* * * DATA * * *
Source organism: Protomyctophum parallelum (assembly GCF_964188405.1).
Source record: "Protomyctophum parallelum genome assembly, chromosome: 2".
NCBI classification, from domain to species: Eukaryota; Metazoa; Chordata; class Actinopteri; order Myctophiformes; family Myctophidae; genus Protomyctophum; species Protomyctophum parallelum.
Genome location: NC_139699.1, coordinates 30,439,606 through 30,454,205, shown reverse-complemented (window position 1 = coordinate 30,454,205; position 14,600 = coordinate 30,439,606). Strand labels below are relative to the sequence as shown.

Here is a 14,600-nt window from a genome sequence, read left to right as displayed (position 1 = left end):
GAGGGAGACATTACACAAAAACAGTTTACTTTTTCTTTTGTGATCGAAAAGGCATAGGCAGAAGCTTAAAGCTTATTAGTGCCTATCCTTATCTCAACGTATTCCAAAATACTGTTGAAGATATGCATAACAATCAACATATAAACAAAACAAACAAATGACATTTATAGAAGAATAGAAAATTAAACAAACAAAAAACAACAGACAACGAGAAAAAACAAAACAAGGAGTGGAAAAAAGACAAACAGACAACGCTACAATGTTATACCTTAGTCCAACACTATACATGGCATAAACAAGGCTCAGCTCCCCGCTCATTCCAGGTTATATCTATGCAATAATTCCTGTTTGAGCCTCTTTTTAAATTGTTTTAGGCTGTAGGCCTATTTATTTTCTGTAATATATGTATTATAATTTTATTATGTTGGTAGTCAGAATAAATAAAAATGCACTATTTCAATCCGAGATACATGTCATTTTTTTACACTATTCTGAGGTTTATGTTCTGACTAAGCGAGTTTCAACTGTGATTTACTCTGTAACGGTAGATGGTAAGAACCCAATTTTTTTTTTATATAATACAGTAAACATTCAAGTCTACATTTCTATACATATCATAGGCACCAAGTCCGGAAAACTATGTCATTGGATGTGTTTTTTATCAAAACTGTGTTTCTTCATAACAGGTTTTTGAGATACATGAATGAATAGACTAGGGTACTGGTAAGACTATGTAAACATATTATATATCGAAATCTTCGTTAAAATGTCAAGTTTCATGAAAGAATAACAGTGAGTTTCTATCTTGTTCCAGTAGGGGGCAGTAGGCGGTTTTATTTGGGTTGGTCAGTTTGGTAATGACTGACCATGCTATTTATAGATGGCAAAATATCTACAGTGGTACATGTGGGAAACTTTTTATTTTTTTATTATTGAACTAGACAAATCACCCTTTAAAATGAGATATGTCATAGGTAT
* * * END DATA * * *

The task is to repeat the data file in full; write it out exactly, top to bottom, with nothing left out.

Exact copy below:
Source organism: Protomyctophum parallelum (assembly GCF_964188405.1).
Source record: "Protomyctophum parallelum genome assembly, chromosome: 2".
NCBI classification, from domain to species: Eukaryota; Metazoa; Chordata; class Actinopteri; order Myctophiformes; family Myctophidae; genus Protomyctophum; species Protomyctophum parallelum.
Genome location: NC_139699.1, coordinates 30,439,606 through 30,454,205, shown reverse-complemented (window position 1 = coordinate 30,454,205; position 14,600 = coordinate 30,439,606). Strand labels below are relative to the sequence as shown.

Here is a 14,600-nt window from a genome sequence, read left to right as displayed (position 1 = left end):
GAGGGAGACATTACACAAAAACAGTTTACTTTTTCTTTTGTGATCGAAAAGGCATAGGCAGAAGCTTAAAGCTTATTAGTGCCTATCCTTATCTCAACGTATTCCAAAATACTGTTGAAGATATGCATAACAATCAACATATAAACAAAACAAACAAATGACATTTATAGAAGAATAGAAAATTAAACAAACAAAAAACAACAGACAACGAGAAAAAACAAAACAAGGAGTGGAAAAAAGACAAACAGACAACGCTACAATGTTATACCTTAGTCCAACACTATACATGGCATAAACAAGGCTCAGCTCCCCGCTCATTCCAGGTTATATCTATGCAATAATTCCTGTTTGAGCCTCTTTTTAAATTGTTTTAGGCTGTAGGCCTATTTATTTTCTGTAATATATGTATTATAATTTTATTATGTTGGTAGTCAGAATAAATAAAAATGCACTATTTCAATCCGAGATACATGTCATTTTTTTACACTATTCTGAGGTTTATGTTCTGACTAAGCGAGTTTCAACTGTGATTTACTCTGTAACGGTAGATGGTAAGAACCCAATTTTTTTTTTATATAATACAGTAAACATTCAAGTCTACATTTCTATACATATCATAGGCACCAAGTCCGGAAAACTATGTCATTGGATGTGTTTTTTATCAAAACTGTGTTTCTTCATAACAGGTTTTTGAGATACATGAATGAATAGACTAGGGTACTGGTAAGACTATGTAAACATATTATATATCGAAATCTTCGTTAAAATGTCAAGTTTCATGAAAGAATAACAGTGAGTTTCTATCTTGTTCCAGTAGGGGGCAGTAGGCGGTTTTATTTGGGTTGGTCAGTTTGGTAATGACTGACCATGCTATTTATAGATGGCAAAATATCTACAGTGGTACATGTGGGAAACTTTTTATTTTTTTATTATTGAACTAGACAAATCACCCTTTAAAATGAGATATGTCATAGGTAT